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Breast Cancer Res Treat. 1999 Apr;54(3):205-12.

Association of angiogenesis and poor prognosis in node-positive patients receiving anthracycline-based adjuvant chemotherapy.

Author information

1
Medical Oncology Department, Institut Paoli Calmettes, Université de la Méditerranée, Marseille, France. oncomed@marseille.fnclcc.fr

Abstract

Tumoral angiogenesis has been described as associated with poor prognosis in breast cancer, particularly for node negative breast cancer. The purpose of this study was to evaluate the influence of angiogenesis in node-positive breast cancer and particularly its potential impact on adjuvant chemotherapy.

PATIENTS AND METHODS:

One hundred and thirty-five node-positive breast cancer patients who received anthracycline or derivative based adjuvant chemotherapy were selected from the data base of the Institut Paoli Calmettes. Angiogenesis was evaluated using CD31 antibody. Other prognosis variables studied were: hormonal status, tumor size, hormonal receptors, Elston and Ellis grade, and number of involved lymph nodes.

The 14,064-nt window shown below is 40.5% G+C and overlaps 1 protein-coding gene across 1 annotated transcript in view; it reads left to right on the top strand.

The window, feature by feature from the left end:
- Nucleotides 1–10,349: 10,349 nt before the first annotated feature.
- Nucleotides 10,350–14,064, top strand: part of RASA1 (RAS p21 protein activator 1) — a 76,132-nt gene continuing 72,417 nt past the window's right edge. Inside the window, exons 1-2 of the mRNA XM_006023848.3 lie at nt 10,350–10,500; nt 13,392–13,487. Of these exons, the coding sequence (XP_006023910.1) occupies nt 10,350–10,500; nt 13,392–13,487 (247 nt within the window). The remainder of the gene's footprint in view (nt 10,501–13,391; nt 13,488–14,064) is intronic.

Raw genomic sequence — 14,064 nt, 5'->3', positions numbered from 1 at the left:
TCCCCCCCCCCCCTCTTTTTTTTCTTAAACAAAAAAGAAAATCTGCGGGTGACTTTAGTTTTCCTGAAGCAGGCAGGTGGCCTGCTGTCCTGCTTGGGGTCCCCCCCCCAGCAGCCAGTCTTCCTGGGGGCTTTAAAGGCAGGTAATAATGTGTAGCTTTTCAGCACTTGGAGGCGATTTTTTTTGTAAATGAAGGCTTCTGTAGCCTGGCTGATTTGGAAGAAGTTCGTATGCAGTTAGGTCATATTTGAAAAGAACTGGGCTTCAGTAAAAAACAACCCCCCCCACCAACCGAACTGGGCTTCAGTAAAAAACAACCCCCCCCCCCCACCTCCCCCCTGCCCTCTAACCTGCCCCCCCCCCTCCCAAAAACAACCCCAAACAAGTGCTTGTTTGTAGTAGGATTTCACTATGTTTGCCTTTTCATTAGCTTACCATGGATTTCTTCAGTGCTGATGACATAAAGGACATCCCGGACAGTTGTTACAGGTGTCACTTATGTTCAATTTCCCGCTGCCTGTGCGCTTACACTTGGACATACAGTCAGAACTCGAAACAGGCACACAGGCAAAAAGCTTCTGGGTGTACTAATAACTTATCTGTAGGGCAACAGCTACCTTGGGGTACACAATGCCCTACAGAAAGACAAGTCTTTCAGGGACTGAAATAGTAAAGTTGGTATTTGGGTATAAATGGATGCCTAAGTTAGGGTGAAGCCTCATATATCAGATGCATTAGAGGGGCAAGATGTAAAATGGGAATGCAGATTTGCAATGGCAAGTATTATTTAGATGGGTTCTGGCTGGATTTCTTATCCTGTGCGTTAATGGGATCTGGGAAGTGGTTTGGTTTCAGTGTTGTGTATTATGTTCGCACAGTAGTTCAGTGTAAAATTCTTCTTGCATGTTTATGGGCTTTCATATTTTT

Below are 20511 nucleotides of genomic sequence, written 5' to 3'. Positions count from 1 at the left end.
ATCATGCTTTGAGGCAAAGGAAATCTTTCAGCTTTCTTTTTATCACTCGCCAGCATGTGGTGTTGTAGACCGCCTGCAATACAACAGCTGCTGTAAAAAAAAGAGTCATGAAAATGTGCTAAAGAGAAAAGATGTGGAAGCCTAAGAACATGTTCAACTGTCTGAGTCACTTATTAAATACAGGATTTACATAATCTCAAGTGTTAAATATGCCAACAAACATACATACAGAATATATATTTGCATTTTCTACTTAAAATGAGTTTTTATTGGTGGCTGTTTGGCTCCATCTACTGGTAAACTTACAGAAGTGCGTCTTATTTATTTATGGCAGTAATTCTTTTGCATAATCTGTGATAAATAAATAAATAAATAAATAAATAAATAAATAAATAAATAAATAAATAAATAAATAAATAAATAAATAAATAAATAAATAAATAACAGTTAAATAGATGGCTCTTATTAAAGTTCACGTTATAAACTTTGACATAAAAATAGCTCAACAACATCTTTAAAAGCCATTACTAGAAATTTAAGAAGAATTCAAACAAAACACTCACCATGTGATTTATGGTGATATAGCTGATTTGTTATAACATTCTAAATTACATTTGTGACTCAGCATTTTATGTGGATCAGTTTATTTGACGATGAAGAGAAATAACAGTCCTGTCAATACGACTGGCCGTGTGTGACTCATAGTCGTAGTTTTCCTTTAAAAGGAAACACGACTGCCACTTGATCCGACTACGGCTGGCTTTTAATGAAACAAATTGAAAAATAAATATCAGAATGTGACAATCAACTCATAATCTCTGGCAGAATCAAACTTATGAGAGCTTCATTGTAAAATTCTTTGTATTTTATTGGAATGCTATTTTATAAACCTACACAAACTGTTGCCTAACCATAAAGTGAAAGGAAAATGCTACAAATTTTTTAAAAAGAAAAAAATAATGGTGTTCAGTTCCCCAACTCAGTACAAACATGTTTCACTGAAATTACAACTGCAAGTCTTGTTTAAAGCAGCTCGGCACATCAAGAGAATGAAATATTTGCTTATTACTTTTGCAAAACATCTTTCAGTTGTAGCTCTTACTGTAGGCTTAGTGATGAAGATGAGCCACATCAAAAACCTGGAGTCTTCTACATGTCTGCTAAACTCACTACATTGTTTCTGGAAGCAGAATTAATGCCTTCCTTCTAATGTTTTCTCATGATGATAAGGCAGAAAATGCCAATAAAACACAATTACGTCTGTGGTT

RESULTS:

In multivariate analysis, a high level of angiogenesis was independently associated with a diminution of survival (p = 0.007), and of metastasis-free survival (p = 0.003). Other variables associated with poor survival were progesterone receptor status (p = 0.003) and Elston's grade (p = 0.003), and with metastasis-free survival, progesterone receptor status (p = 0.018).

CONCLUSION:

Tumoral angiogenesis appears to be an independent prognostic factor for node-positive breast cancer, when treated with adjuvant chemotherapy. Adjuvant strategies for patients with a high level of angiogenesis should be discussed.

PMID:
10445419
DOI:
10.1023/a:1006112927565
[Indexed for MEDLINE]

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